Maryland Ends Ballistic Fingerprinting Database After 15 Years, $5 Million, No Crimes Solved
With a bill, retroactive to show an ending date of October 1, the state of Maryland is ending its program to take ballistic fingerprints of firearms through shell casings after 15 years, $5 million spent, and no crimes solved.
When passed by Maryland lawmakers and signed into law by Governor Parris N. Glendening (D) in 2000, ballistic fingerprinting was sold to Maryland residents as a way for police to literally use discarded crime scene shell casings to find the gun that had fired them and, thereby, the person who possessed the gun at the time of crime. To accomplish this, Maryland began a process of requiring one spent casing from every new handgun sold in the state to be sent to the Maryland State Police. The theory was that markings on that round would be used to identify the gun should a spent casing with similar markings be found at a crime scene.
It is estimated that Maryland has approximately 300,000 such casings in an underground bunker waiting to be matched with a shell casing from a crime scene.
According to The Baltimore Sun, the pursuit of ballistic fingerprinting had already cost Maryland taxpayers $2.4 million by 2004 and a total of $5 million by 2015. Yet, no crimes were ever solved via the ballistic fingerprint requirements. Moreover, “the computerized system designed to sort and match the images never worked as envisioned… [and] in 2007, the state stopped bothering to take the photographs [of casings], though hundreds of thousands more… kept piling up in the fallout shelter.”
It should be noted that New York also took part in this folly “just a few days after Maryland.” On August 9, 2000, the New York Times reported that Governor George Pataki (R) signed a law requiring “all new handguns… to be test-fired before they are sold, so that the telltale markings they leave on bullets and shell casings can be entered into a state computer database.” Yet, New York did not wait as long as Maryland before ending ballistic fingerprinting. NY lawmakers defunded it in 2012.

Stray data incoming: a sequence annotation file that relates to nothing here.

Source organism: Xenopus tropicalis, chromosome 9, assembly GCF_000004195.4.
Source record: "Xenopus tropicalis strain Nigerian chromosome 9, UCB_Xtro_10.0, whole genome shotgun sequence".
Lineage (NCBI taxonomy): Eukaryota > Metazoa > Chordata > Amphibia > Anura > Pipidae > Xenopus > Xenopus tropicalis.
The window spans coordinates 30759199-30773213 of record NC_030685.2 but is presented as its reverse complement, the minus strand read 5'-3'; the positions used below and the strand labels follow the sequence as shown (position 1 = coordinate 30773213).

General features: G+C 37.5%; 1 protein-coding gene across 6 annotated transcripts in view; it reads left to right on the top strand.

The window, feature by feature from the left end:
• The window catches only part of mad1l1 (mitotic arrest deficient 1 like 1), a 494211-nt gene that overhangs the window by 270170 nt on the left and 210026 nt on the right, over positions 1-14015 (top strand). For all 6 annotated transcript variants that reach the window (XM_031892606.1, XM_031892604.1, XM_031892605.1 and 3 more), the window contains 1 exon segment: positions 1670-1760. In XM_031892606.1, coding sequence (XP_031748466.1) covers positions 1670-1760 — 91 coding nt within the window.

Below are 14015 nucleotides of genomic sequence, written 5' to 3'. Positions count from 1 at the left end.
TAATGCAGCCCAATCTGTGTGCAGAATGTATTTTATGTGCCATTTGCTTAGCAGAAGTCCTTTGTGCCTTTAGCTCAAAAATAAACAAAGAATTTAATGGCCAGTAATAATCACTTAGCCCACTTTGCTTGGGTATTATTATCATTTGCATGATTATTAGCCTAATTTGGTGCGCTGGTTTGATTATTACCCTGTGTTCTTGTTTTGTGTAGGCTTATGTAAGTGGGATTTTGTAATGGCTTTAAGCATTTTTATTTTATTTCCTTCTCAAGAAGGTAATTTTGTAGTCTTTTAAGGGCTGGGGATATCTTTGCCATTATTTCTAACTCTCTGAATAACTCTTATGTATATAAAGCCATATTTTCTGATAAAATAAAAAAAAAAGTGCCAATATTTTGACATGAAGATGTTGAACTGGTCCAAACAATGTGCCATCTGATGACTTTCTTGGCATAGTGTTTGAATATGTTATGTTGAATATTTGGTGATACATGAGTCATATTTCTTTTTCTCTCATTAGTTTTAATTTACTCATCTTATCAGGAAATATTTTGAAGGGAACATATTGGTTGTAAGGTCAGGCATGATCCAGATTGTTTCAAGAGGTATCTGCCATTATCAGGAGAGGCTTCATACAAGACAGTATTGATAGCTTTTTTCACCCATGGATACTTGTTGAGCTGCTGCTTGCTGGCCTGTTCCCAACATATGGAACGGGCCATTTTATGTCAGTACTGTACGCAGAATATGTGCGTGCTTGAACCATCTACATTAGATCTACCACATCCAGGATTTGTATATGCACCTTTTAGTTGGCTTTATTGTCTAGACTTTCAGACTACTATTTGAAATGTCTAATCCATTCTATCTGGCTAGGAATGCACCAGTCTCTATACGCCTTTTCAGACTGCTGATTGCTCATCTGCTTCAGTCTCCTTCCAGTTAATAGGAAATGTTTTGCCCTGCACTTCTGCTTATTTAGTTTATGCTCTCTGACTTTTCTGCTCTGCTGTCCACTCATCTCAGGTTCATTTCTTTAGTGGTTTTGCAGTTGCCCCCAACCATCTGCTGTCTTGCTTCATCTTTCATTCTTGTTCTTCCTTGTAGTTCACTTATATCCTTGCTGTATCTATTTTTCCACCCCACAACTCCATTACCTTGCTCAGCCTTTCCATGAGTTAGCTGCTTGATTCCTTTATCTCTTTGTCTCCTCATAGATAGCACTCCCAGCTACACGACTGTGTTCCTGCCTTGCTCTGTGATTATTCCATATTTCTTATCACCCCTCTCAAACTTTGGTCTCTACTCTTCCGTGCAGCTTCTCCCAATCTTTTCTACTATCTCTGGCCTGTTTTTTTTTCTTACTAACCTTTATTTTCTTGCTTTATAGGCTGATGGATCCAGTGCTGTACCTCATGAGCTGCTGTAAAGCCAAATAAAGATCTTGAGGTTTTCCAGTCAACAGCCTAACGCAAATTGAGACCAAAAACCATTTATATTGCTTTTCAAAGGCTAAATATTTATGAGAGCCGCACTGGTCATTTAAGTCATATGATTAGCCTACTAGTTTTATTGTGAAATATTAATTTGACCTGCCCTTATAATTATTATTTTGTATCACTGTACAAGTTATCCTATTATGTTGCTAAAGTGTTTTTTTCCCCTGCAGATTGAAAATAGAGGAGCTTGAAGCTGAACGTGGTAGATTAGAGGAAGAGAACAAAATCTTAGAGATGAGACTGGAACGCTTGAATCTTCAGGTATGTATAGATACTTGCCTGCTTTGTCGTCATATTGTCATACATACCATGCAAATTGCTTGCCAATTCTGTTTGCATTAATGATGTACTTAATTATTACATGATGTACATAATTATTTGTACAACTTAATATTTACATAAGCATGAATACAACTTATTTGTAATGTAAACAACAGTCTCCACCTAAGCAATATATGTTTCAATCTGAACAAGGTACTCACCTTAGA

In 2008, firearm examiner C. Rodney James, PhD, warned that the then-newly minted microstamping craze was the just the next step in the gun control evolution of ballistic fingerprinting and one that would prove no more successful. According to the NRA-ILA, James explained that microstamping will fall by the wayside like ballistic fingerprinting for the simple fact that it does not work.
In fact, James provided numerous reasons why it cannot work. Here are four of the many reasons he provided:
Barrels, firing pins, slides, bolts and similar parts affecting these marks can easily be replaced or altered. Without a system to “register” gunsmithing work, marks would become impossible to match…
Conversion kits for various firearms are available to permit use of a different caliber of ammunition. Currently, these are not classified as “firearms” and are sold via mail…
In a California Department of Justice study, 50 fired cases from the Federal Cartridge Corp. were compared. The cartridges had all been fired in the same gun. In microscopic examination by “experts,” 38 percent were missed! When different cartridge makes were added to the mix, still all from the same gun, 62 percent were missed. Obviously, this presents a serious problem with only one fired case or bullet from each gun.
Yet California has adopted microstamping, a so-called crime fighting tool that has already proven as unreliable as ballistic fingerprinting laws.